A site-specific focus is, of course, critically important and no project should be undertaken without a rigorous Environmental Impact Assessment (EIA) in planning and Environmental Impact Management Plans (EIMPs) in construction, operation and closure. But EIAs, commissioned by prospective investors, too often attempt to justify decisions and protect investments already made. At best, EIAs may allow for the mitigation of negative impacts, highlight environmental and social risks to be managed and offer suggestions where feasible to improve layout, design and implementation of projects. It is not sufficient to relegate environmental considerations to mitigation or amelioration of projects.
It is not uncommon for stakeholders to only read about project proposals in the media when they have become faits accomplis. Inevitably, this forces some groups into reactive, adversarial positions and creates atmospheres of mistrust.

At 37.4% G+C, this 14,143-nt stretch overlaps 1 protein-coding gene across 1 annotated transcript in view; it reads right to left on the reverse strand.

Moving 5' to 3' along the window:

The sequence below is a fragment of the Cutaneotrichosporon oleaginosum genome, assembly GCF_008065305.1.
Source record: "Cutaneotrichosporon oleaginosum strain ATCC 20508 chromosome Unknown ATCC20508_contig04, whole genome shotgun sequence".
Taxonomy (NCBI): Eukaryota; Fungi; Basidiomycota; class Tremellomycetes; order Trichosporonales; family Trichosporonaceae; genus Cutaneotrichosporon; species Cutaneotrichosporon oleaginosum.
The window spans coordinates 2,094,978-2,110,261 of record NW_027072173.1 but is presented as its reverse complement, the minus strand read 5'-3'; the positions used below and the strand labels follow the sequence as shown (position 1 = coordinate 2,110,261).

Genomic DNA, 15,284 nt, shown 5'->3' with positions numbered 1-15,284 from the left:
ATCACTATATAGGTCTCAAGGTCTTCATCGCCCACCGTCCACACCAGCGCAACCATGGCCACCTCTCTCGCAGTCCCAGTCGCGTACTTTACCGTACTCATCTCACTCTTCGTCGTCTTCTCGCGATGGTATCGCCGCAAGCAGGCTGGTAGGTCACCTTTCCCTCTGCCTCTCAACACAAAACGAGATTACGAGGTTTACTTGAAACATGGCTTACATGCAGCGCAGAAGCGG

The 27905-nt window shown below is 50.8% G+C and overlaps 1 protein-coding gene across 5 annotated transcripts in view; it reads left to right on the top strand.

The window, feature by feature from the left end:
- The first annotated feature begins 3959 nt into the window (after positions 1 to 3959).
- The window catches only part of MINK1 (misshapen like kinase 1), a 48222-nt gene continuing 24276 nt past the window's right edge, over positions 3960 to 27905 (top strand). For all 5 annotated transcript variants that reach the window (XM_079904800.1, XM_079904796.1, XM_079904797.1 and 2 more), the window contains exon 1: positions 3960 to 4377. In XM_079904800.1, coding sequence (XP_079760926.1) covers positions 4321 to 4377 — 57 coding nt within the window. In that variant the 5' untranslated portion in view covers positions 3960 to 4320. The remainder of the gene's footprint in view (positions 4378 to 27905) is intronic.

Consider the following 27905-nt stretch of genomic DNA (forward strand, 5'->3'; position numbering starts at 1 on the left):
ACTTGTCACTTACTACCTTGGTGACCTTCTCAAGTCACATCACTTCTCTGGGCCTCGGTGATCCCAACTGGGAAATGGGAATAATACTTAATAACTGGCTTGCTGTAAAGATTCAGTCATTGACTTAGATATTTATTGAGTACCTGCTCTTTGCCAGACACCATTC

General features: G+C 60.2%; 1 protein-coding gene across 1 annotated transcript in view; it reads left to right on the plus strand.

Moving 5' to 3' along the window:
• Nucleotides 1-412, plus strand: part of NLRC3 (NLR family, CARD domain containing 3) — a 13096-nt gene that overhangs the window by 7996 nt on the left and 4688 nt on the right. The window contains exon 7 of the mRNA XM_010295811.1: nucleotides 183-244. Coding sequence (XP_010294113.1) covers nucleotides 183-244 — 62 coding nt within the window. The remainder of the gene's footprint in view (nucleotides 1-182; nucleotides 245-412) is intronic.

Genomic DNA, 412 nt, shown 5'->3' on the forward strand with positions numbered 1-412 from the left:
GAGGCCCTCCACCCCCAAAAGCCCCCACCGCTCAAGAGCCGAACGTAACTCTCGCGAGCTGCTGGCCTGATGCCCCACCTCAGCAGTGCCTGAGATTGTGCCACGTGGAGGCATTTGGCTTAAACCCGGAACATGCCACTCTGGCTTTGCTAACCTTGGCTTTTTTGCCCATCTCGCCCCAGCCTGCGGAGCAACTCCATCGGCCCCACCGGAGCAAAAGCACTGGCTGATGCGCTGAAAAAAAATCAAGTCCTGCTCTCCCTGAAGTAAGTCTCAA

Strategic Environmental Assessment (SEA) is a remedy to this failing. SEA is an iterative, systematic process that evaluates the environmental risks and opportunities of proposed policies, plans or programmes. These will set the contexts in which projects will be implemented. SEA ensures environmental factors are given due consideration in strategic decision-making on a par with social and economic factors. It assists decision makers to think through, with other stakeholders, how economic, social and environmental considerations can fit together, suggesting trade-offs should they be necessary. It provides a framework for more inclusive, transparent and better-informed decision-making and is, therefore, an important contribution to good governance. Without SEA, we risk turning today’s economic development successes in to tomorrow’s environmental and social challenges.